"we upheld against proportionality attack a sentence of 40 years' imprisonment for possession with intent to distribute nine ounces of marijuana" - Justice Kennedy

DrugPolicyCases.com - Yakov Spektor, a New York-based attorney, combed through two decades of US Supreme Court opinions "to discern certain trends in the Court's treatment of various issues" related to the War on Drugs. The collection of opinions are organized by case, author and topic.
posted by daksya on Nov 26, 2007 - 8 comments

Catherine Roraback

Catherine Roraback was the only woman in her class at Yale Law School. She was a founder of the Connecticut ACLU, and a president of the National Lawyers Guild. During her long career she defended labor organizers, immigrants, civil rights organizers, Black Panthers, and maybe most famously, Estelle Griswold before the United States Supreme Court in the case that legalized the distribution of birth control. She died this week at age 87. [more inside]
posted by serazin on Oct 24, 2007 - 19 comments

New Supreme Court Opinions

A very big day for the Supreme Court. In Morse v. Fredrick, the Court ruled that a school could suspend a child for holding up a "Bong HiTs for Jesus" banner. (Previous post here). In Hein v. Freedom from Religion, the Court held that taxpayers lacked standing to challenged Faith Based Initiatives (previous discussions). In Wilke v. Robbins, the Court held that land owners do not have Bivens claims if the federal government harasses landowners for easements. In FEC v. Wisconsin Right to Life, the Court held that the portion of the campaign finance law which had blackout periods before elections on issue advocacy advertising was an unconstitutional restriction of speech (other). This Thursday, the Justices will deliver their last opinions of the term, including a death penalty case and the school assignment cases. (Opinions are .pdfs)
posted by dios on Jun 25, 2007 - 224 comments

Is that Constitution still living? Slap it a few times to make sure.

"Is any jury going to convict Jack Bauer? I don't think so. So the question is really whether we believe in these absolutes. And ought we believe in these absolutes. ... I don't care about holding people. I really don't." Justice Scalia on 24 and torture. 24 and torture previously.
posted by ibmcginty on Jun 19, 2007 - 94 comments

Poverty and the right to council

In 2005, the Supreme Court of British Columbia decided that taxing the legal services of the poor "constitutes indirect taxation and is a tax on justice contrary to the Magna Carta and the Rule of Law." Yesterday, the Supreme Court of Canada overturned the decision, rejecting "the respondent’s contention that there is a broad general right to legal counsel as an aspect of, or precondition to, the rule of law." The case was largely the initiative of Dugald Christie, a Vancouver lawyer and political activist who devoted his life to the cause of improving access to the legal system, before dying on a cross-Canada bicycling fundraiser ten months ago. He is well remembered by lawyers and cyclists.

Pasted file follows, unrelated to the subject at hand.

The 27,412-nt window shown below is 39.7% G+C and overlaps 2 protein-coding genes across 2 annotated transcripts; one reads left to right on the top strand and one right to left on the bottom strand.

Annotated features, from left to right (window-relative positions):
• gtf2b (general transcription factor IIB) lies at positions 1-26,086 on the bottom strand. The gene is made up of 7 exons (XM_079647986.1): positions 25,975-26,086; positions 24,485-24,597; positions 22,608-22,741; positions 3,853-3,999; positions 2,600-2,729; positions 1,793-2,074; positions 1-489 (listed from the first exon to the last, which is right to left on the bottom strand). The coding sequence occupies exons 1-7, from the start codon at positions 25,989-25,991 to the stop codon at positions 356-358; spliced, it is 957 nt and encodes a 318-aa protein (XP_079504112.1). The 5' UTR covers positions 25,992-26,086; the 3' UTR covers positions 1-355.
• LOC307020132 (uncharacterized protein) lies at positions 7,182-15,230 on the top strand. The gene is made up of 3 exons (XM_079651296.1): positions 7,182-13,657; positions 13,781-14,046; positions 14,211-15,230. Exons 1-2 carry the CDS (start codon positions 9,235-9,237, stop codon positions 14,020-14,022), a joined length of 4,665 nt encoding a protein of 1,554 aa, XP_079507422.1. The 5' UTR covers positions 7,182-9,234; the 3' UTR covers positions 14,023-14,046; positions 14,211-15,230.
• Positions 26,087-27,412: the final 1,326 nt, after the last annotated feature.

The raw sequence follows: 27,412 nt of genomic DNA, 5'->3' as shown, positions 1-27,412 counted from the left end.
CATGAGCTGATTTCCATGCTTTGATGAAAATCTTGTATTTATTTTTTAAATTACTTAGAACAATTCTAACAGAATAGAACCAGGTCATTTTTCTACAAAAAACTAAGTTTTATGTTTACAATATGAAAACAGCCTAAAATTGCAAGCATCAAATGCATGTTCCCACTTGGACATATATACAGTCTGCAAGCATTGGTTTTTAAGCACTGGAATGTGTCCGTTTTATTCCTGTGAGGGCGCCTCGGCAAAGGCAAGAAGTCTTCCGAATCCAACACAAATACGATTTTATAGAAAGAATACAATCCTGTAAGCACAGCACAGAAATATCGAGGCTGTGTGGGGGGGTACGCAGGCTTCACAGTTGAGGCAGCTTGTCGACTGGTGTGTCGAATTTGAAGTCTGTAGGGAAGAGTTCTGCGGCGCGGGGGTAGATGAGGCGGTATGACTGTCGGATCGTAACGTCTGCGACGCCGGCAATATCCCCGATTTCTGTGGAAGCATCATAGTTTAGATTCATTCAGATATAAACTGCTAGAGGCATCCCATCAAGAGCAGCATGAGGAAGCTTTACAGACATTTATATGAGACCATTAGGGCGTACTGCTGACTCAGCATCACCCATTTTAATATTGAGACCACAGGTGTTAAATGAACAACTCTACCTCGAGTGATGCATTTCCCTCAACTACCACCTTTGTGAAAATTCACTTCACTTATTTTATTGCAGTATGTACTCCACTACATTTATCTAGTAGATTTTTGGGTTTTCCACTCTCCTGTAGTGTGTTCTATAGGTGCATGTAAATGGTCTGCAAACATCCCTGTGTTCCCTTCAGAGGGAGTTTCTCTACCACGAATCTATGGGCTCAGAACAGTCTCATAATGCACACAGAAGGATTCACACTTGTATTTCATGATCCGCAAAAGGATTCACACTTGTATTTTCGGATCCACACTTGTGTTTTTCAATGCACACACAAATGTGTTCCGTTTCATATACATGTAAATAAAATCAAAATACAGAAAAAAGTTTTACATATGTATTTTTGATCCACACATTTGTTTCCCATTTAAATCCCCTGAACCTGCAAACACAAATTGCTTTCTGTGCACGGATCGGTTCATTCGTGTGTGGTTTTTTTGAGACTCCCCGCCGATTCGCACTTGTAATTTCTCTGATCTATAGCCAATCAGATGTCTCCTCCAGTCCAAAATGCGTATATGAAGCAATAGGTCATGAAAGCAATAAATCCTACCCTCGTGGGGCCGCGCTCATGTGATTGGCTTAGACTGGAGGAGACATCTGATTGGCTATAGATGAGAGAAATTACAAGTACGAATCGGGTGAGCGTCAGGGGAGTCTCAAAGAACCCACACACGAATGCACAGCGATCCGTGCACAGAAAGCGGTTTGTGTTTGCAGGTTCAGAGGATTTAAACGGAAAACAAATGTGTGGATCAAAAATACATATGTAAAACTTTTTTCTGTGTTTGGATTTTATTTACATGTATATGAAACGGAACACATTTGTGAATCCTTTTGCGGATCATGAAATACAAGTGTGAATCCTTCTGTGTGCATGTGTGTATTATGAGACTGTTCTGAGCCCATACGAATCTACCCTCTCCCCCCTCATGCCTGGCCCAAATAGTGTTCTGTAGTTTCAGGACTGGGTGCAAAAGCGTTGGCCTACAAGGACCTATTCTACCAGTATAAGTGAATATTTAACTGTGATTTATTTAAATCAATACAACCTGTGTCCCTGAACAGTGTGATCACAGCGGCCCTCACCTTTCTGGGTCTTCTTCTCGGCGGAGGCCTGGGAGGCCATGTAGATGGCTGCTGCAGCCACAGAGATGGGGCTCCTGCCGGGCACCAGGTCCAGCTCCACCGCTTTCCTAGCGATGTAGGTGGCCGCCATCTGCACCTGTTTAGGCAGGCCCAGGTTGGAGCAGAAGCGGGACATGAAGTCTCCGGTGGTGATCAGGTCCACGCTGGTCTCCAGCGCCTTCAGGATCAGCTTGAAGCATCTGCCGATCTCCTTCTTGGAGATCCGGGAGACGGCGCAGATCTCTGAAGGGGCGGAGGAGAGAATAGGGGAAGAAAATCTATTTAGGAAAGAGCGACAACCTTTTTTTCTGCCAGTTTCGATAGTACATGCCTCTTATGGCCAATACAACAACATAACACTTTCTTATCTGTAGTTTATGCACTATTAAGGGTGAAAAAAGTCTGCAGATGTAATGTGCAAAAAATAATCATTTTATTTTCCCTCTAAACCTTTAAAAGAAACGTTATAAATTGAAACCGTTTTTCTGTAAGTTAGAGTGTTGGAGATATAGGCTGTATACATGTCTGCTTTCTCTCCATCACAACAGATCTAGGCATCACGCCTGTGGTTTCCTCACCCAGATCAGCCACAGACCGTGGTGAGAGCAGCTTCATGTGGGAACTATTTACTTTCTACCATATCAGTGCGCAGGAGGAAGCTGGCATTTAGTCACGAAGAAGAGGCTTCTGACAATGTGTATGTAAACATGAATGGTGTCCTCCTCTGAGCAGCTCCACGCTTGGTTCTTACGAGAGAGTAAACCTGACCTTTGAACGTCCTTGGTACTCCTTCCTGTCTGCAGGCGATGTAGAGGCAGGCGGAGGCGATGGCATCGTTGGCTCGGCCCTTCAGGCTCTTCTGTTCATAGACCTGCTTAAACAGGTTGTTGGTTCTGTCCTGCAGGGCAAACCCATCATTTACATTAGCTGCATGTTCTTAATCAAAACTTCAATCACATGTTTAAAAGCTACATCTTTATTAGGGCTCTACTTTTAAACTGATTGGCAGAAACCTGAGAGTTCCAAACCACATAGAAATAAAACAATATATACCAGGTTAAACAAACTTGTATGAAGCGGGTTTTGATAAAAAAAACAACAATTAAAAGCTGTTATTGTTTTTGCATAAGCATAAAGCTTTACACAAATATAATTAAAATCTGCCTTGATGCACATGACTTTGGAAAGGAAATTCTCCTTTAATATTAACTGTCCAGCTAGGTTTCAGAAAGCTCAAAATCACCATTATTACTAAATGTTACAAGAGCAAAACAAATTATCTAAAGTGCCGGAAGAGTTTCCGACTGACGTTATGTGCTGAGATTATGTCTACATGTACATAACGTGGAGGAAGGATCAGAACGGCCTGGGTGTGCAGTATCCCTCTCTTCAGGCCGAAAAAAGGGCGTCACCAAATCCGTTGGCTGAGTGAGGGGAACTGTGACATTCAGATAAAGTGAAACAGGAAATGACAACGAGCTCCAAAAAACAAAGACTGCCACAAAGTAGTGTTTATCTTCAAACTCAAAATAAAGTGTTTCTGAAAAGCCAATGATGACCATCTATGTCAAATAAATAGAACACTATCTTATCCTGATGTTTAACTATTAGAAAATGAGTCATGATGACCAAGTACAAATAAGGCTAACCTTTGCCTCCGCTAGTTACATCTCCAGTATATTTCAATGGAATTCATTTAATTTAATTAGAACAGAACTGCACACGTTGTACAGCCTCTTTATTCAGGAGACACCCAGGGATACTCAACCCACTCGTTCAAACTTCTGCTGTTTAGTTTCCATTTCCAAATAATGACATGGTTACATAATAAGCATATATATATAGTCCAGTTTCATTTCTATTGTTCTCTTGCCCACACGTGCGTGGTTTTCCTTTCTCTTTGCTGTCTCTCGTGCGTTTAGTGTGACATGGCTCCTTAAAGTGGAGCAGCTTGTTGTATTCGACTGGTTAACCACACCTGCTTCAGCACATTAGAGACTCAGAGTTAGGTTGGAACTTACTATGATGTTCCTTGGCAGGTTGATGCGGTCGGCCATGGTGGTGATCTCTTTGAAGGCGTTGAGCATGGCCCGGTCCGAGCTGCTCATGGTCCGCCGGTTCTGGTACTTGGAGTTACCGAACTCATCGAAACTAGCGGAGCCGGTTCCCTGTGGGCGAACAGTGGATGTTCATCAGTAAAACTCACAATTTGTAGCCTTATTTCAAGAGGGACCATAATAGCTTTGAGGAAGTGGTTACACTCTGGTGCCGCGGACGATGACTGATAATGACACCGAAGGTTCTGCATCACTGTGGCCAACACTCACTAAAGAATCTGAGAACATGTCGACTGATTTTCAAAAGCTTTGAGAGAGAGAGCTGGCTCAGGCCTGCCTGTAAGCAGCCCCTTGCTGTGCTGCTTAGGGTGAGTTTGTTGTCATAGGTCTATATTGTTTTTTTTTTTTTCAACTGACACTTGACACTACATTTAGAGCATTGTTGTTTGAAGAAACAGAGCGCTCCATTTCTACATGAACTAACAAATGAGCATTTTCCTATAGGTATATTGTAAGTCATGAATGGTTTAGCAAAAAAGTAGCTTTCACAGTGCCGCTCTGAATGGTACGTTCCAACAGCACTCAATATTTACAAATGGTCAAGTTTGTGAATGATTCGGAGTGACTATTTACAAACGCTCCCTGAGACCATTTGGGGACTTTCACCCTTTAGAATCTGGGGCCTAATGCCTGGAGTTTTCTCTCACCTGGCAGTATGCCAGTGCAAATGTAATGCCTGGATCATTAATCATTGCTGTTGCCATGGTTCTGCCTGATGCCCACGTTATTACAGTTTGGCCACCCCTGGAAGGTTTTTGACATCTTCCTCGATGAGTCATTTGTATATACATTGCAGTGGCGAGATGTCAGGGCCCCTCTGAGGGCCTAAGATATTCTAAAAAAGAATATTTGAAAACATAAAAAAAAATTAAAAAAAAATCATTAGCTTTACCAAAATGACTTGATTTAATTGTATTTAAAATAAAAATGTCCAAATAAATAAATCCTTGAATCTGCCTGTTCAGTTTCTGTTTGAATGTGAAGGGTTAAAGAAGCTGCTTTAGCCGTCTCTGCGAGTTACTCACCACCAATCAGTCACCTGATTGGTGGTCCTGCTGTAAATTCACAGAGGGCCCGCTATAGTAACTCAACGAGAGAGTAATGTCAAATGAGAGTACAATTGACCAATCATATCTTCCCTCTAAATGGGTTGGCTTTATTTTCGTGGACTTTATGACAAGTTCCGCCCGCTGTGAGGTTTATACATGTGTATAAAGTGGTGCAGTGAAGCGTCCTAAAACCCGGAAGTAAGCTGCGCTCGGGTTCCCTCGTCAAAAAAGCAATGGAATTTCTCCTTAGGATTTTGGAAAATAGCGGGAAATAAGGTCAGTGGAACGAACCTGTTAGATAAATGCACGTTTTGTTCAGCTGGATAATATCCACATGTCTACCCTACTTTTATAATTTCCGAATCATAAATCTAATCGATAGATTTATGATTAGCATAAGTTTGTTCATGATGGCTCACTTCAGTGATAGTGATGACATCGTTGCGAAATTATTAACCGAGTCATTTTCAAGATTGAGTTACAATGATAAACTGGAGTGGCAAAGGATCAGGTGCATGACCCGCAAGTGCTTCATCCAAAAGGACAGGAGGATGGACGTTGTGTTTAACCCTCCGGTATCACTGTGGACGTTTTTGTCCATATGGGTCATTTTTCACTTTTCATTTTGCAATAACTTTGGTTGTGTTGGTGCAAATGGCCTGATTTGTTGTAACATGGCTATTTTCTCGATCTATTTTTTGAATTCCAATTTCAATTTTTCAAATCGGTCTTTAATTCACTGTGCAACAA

posted by sindark on May 26, 2007 - 47 comments

Partial-Birth Abortion Ban

New Justices, New Rules: How the Supreme Court's Validation of the Federal Partial-Birth Abortion Ban Act Affects Women's Constitutional Liberty and Equality. A two-part FindLaw analysis of Gonzales v. Carhart.
posted by homunculus on May 8, 2007 - 26 comments

“I think it’s bad, long-term, if people identify the rule of law with how individual justices vote.”

Chief Justice John Roberts, decrying “the personalization of judicial politics,” describes his efforts to increase comity on the Supreme Court and to decide more cases unanimously. In Roberts' first term as chief justice, “while a relatively large number of the Court’s decisions” were unanimous, “several important, closely divided cases” were decided by 5-4 votes, with Roberts joining the more conservative justices.
posted by ibmcginty on Jan 16, 2007 - 17 comments

The Limits of Free Speech in Schools

From the guy who brought you the Whitewater scandal and the impeachment of President Clinton for lying about oval antics in the Oral Office, a legal push to make the Supreme Court just say no to "Bong Hits 4 Jesus." Ken Starr's petition to the Court [PDF] makes clear that Starr believes this is no laughing matter, but a chance for the Court to make a landmark ruling that will give school adminstrators the power to limit student speech: "This case presents the Court with a much-needed opportunity to resolve a sharp conflict among federal courts (and to eliminate confusion on the part of school boards, administrators, teachers, and students) over whether the First Amendment permits regulation of student speech when such speech is advocating or making light of illegal substances."
posted by digaman on Aug 28, 2006 - 131 comments

Luttig resigns Fourth Circuit post.

Luttig Resigns. Judge J. Michael Luttig, long considered a front-runner for a Supreme Court nomination, at least until he was passed over by President Bush, has resigned his position on the Fourth circuit. Luttig will take over as general counsel to Boeing. Read Boeing's press release and Luttig's resignation letter [pdf].
posted by monju_bosatsu on May 10, 2006 - 29 comments

Please don’t let the cops in the house while I’m at the store.